Jennifer L. Bloom, Ed.D.
Clinical Professor, U. of SC
Director of Advising, University of Michigan College of Engineering
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O’Banion, T. (1994). An academic advising model. NACADA Journal, 14(2), 10–16. (Original work published 1972)
“Appreciative Advising is the intentional collaborative practice of asking positive, open-ended questions that help students optimize their educational experiences and achieve their dreams, goals, and potentials.”
“It has become appallingly obvious that our technology has exceeded our humanity.”
- Albert Einstein
Need equipment/software to produce/edit videos
May take longer to produce
Requires follow-up to engage in conversation
Potentially need to monitor & moderate discussions
Typically held at a specific time
Presenters may be the only people visible (depending on the software)
Lacks a visual component
May not be effective for visual learners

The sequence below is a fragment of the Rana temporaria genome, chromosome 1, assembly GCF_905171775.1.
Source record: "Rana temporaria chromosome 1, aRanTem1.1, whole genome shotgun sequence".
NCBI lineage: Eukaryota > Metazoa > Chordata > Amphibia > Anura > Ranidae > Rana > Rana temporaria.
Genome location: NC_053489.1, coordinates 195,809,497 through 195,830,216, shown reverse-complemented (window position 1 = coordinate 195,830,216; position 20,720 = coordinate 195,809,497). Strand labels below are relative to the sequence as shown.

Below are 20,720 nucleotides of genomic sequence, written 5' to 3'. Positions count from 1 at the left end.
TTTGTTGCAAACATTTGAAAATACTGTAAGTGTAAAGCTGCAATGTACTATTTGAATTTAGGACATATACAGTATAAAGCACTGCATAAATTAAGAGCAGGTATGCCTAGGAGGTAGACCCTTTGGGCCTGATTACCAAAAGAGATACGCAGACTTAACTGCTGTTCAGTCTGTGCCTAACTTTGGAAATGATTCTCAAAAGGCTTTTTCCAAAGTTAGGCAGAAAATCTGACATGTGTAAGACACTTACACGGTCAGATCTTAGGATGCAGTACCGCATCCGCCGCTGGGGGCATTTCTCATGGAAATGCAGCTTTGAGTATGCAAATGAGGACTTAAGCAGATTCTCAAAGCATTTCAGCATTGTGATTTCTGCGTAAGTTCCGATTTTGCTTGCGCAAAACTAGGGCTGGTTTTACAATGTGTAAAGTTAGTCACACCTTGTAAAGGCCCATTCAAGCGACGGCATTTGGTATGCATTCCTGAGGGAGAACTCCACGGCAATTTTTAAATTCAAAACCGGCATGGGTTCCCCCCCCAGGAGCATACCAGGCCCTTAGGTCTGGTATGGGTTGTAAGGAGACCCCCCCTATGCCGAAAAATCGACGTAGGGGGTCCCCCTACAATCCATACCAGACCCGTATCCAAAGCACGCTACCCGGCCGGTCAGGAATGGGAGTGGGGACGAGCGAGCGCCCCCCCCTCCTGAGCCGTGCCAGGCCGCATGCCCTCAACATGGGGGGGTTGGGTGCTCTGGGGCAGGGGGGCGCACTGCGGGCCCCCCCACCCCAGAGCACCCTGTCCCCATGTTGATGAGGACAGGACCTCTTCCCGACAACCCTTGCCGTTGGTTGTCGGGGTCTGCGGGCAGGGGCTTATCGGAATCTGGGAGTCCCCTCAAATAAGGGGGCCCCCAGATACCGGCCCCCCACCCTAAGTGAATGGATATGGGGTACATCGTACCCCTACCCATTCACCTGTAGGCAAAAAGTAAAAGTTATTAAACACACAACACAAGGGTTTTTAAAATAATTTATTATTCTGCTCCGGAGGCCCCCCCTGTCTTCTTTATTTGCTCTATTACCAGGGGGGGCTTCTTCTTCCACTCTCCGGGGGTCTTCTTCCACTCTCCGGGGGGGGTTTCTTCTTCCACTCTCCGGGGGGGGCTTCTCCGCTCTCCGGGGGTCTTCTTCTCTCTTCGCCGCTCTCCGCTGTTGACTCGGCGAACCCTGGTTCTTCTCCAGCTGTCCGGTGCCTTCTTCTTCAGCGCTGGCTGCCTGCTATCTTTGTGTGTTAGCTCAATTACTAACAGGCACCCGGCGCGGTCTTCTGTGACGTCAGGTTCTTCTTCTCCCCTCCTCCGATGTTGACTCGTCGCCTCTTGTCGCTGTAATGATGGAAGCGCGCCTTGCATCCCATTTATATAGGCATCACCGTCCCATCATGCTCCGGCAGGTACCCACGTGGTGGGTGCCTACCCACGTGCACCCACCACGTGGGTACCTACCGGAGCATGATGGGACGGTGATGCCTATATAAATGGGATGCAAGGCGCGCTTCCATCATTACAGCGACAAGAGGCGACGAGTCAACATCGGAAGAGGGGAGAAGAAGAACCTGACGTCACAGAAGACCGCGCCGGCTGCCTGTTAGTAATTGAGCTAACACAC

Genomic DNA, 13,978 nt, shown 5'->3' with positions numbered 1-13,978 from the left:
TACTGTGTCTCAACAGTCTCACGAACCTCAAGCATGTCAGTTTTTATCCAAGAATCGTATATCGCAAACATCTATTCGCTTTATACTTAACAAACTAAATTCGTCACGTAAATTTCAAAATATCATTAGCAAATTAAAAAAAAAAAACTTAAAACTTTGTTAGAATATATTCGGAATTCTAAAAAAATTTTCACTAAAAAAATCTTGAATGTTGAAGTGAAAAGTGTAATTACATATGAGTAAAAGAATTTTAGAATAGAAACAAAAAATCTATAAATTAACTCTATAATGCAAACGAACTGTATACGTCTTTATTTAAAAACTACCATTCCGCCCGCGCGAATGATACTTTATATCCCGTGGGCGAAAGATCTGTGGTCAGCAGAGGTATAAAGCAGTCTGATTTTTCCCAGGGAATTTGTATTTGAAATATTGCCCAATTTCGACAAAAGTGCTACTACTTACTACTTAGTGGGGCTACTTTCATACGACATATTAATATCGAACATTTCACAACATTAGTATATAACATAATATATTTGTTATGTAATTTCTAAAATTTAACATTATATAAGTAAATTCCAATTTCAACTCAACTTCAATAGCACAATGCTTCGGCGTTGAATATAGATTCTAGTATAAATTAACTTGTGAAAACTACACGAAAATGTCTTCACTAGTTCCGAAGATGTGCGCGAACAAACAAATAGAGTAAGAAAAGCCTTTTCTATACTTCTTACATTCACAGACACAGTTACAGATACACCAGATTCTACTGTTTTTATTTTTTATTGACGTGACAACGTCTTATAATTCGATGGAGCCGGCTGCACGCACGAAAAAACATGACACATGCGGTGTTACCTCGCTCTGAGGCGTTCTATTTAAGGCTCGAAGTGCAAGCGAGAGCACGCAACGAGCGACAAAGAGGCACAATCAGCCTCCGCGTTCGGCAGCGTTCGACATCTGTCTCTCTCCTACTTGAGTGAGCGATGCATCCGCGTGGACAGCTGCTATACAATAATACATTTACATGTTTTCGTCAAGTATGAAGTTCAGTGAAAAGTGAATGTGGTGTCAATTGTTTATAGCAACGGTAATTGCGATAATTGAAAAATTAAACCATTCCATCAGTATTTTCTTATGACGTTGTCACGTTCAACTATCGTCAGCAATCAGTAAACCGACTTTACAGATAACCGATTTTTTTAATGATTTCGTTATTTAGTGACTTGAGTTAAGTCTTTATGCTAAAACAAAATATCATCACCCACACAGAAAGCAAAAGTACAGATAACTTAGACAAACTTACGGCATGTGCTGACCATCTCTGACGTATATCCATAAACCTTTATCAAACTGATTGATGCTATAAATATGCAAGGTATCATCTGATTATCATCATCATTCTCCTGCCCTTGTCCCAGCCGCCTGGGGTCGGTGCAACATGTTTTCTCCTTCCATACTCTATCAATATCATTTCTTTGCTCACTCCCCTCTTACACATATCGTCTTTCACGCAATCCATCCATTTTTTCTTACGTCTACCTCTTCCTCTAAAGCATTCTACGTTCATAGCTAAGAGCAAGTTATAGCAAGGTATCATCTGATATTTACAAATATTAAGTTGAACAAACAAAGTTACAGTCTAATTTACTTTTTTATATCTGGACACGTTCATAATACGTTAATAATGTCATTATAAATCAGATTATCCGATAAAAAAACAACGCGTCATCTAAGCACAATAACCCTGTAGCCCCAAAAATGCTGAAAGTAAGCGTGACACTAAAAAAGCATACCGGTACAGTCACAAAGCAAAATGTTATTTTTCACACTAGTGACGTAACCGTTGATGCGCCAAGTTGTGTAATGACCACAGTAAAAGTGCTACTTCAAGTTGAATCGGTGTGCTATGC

Not able to interact in live time
Questions may go unanswered
Both parties have to be online at same time
Lack of visual clues
Lack of engagement between parties
Both parties must be available at the same time
Can’t “show” things
Can’t see non-verbal body language
Lack of tone/feeling can lead to confusion or resentment
Not a good way to deliver bad news
Requires people to visit the site or subscribe to the feed
“Most of us will not find answers to the causes of cancer, or solve the problems of homelessness, or defuse international conflicts, but we feel that through our advising, we may be able to make a small but pivotal contribution to our students’ ultimate work…It seems to me that our students represent an unequivocal reply to Margaret Mead, when she famously said:
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